In the original draft of the book I included a section in the Introduction that called attention to people who I consider are “Boardwalk Heroes” – people who made long-term commitments to the Seaside Heights boardwalk and forged ahead through the good times and the occasional bad times. Regretfully, space limitations combined with the fear that I would likely spell a name wrong or worse – fail to mention a VIP altogether – caused me to scratch that idea from the book. But I’m thinking that it would be a cool project for the Centennial celebration in 2013. Anyway, here’s what I intended to include, but didn’t… “an honor roll of Boardwalk Heroes, a lineup of individuals who were instrumental in shaping the town’s special boardwalk history. Inevitably, I will forget to mention someone whose name should have appeared here, but I apologize in advance for doing so: Joseph Vanderslice, F.H. Freeman, Belle Freeman, J. Stanley Tunney, Pat Tunney, Dell and Frances Hopson, Norman Hopson, Mike Brown, Bill Major, Anthony Maruca, Domenic Maruca, Joe Maruca, Maria Maruca, Angelo Cappetta, Ed Groffie, Anthony “Sonny” Ricci, Angelo Ricci, Carmen Ricci, Tommy Ricci, Frank Mack, Jack Martin, Tom Maione, Joe Knox, Jimmy Sozio, Rosemarie Janvier, Elton Kohr, Betty Kohr, Greg Kohr, Miriam DuPont, Bruce Kohr, Tom Esposito, Jack Livingston, Harry Stock, Frank Feistel & Family, Wando and Lilly, John Verderosa, Bob Scott, Sodl Family, Fuggi Family, Jimmy “Broadway,” Joseph J. Delaney, Tony Oddo, Sam and Josephine Tedesco, Richard Chabok, Dino Panas, Fred S. Rolle, William C. Rolle, Louis Lumi, William Lumi, Richard and Mary Peterson, Anthony “Lucky” Carrozza, Philip Carrozza, Mike Graichen, Linus Gilbert, John FitzGerald, John Christopher, Kenneth Wynne Jr., Robert J. Bennett, Dr. Floyd L. Moreland, Wayne Cimorelli, Leo Whalen, Tom Whalen, Steve Whalen, Frank Sommerer, Ken Hershey, Patty Hershey, George Tompkins, Ralph Tompkins, Albert Pinelli, Joseph G. Pinelli, Sr., Pete Pascarella, Sundermann Family, George Bassinder, Anthony DiChiara, Joe Luciano, Jack Jaffe, and the Boyd Family.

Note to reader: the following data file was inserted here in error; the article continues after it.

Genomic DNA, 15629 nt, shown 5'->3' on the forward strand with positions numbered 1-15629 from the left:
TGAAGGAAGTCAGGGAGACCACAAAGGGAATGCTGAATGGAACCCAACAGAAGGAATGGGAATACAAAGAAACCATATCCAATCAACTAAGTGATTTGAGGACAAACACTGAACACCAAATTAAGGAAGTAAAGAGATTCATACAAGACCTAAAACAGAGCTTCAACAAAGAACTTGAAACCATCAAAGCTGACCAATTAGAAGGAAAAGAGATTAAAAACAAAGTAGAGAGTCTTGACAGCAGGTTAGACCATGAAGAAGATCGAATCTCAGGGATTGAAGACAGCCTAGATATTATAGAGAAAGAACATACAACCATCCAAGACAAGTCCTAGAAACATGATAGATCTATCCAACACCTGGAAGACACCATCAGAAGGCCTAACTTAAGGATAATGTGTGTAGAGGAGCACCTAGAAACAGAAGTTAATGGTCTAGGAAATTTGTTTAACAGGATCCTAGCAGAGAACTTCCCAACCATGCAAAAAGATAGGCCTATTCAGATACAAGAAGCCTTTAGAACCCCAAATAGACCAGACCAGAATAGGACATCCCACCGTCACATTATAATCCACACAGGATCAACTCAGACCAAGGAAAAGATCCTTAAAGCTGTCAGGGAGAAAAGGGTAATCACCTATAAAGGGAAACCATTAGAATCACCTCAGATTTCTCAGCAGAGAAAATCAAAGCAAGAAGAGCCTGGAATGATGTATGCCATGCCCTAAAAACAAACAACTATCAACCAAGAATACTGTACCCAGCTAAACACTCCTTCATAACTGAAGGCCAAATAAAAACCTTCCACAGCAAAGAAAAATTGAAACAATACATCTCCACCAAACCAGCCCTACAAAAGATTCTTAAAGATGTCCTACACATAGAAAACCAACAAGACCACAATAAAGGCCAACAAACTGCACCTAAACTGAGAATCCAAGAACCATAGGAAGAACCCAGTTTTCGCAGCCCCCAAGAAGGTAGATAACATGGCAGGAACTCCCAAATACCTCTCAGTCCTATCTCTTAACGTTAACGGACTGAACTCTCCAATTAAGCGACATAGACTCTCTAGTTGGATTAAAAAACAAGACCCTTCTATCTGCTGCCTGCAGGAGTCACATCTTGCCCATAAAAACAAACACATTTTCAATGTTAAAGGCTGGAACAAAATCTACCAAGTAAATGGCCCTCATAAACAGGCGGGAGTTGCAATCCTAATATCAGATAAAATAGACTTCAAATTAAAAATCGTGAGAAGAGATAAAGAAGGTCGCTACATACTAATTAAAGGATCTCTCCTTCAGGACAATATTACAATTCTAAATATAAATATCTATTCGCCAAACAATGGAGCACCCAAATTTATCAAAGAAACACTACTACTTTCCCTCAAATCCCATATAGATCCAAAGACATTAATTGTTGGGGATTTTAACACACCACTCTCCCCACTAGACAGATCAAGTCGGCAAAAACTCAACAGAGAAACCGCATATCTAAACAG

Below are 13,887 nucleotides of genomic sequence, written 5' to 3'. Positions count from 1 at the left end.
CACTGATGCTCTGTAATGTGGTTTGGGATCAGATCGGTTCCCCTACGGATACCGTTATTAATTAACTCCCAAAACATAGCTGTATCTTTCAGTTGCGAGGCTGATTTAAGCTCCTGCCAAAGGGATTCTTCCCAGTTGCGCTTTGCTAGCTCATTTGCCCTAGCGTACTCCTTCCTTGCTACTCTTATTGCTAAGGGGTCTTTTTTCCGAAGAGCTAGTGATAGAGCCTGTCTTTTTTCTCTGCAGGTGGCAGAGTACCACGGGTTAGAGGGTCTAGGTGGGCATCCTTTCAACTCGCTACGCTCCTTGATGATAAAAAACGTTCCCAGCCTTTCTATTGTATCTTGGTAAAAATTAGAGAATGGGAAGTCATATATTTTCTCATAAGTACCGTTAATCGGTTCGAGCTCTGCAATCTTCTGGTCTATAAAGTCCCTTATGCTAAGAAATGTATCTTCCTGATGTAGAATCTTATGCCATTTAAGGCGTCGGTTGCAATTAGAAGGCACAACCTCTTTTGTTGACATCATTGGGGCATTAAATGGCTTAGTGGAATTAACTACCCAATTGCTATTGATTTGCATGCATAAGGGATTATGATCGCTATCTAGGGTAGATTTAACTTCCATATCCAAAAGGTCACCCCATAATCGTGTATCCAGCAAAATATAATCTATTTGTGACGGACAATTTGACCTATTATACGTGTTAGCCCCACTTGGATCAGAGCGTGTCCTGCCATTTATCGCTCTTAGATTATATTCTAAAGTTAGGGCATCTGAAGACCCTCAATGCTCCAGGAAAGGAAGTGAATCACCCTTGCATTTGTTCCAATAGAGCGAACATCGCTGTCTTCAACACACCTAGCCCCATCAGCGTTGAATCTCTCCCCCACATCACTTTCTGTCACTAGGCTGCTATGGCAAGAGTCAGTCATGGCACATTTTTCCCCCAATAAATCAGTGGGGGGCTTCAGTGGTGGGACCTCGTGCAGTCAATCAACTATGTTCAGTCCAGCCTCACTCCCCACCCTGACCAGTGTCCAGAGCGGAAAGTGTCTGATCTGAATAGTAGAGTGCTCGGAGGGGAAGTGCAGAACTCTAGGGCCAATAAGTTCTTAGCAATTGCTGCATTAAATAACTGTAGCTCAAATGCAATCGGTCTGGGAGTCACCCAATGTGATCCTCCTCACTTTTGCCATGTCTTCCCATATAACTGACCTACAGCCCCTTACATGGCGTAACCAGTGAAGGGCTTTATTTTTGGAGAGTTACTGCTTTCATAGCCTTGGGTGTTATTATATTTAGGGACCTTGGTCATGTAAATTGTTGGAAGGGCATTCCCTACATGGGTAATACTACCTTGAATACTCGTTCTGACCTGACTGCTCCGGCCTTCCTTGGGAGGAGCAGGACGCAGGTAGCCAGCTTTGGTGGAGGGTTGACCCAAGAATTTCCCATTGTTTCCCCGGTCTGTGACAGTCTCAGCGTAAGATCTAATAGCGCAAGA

Feel free to ask me to add names.